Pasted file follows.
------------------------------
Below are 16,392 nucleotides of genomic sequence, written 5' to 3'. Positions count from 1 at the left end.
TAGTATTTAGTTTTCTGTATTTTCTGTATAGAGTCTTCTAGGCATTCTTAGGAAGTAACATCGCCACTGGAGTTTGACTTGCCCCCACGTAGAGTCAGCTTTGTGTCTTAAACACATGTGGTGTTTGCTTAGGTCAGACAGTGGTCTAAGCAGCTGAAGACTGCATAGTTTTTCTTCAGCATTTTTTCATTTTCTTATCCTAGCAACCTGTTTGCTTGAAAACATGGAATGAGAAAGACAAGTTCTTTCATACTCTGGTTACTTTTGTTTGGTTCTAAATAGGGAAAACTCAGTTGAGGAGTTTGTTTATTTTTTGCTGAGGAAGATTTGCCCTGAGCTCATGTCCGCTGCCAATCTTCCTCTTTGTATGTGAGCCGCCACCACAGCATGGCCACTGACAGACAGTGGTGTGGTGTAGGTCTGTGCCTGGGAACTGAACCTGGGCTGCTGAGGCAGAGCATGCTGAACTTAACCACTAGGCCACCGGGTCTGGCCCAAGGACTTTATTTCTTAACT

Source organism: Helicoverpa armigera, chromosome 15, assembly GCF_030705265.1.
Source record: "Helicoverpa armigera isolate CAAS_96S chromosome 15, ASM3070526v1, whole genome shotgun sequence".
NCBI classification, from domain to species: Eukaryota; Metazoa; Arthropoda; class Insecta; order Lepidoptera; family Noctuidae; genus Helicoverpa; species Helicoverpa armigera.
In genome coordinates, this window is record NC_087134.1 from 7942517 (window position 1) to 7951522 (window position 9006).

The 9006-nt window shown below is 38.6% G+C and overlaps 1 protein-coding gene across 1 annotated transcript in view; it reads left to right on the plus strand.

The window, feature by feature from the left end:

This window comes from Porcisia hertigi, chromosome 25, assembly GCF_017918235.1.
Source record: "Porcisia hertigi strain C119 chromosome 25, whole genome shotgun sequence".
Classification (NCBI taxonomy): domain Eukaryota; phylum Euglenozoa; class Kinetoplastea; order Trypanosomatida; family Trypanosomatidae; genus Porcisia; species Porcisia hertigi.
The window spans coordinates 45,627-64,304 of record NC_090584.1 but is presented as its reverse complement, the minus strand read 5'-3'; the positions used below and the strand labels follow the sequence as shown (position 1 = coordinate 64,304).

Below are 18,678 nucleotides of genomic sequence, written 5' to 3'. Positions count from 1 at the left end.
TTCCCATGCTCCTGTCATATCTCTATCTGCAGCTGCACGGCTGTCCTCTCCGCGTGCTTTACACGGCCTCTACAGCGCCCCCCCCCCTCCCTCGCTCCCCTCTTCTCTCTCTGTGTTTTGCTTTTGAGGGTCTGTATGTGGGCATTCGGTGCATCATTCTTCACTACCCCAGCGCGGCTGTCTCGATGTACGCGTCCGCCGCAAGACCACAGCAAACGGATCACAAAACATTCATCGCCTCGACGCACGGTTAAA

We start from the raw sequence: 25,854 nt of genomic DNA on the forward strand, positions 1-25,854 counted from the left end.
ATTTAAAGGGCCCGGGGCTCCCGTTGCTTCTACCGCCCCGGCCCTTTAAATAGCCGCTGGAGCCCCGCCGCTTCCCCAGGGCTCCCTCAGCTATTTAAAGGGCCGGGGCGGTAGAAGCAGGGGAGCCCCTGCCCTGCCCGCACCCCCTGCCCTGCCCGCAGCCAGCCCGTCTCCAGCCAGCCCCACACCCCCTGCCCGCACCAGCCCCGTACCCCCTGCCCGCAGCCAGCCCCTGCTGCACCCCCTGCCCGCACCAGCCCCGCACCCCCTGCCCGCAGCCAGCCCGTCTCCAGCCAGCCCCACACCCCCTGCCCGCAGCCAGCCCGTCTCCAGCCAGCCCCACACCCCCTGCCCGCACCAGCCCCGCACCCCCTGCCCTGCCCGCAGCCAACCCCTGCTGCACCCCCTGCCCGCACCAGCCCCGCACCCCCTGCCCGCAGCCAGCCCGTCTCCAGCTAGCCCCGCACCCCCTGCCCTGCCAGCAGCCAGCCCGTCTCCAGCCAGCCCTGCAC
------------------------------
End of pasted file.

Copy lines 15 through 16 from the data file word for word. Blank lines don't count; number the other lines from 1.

We start from the raw sequence: 25,854 nt of genomic DNA on the forward strand, positions 1-25,854 counted from the left end.
ATTTAAAGGGCCCGGGGCTCCCGTTGCTTCTACCGCCCCGGCCCTTTAAATAGCCGCTGGAGCCCCGCCGCTTCCCCAGGGCTCCCTCAGCTATTTAAAGGGCCGGGGCGGTAGAAGCAGGGGAGCCCCTGCCCTGCCCGCACCCCCTGCCCTGCCCGCAGCCAGCCCGTCTCCAGCCAGCCCCACACCCCCTGCCCGCACCAGCCCCGTACCCCCTGCCCGCAGCCAGCCCCTGCTGCACCCCCTGCCCGCACCAGCCCCGCACCCCCTGCCCGCAGCCAGCCCGTCTCCAGCCAGCCCCACACCCCCTGCCCGCAGCCAGCCCGTCTCCAGCCAGCCCCACACCCCCTGCCCGCACCAGCCCCGCACCCCCTGCCCTGCCCGCAGCCAACCCCTGCTGCACCCCCTGCCCGCACCAGCCCCGCACCCCCTGCCCGCAGCCAGCCCGTCTCCAGCTAGCCCCGCACCCCCTGCCCTGCCAGCAGCCAGCCCGTCTCCAGCCAGCCCTGCAC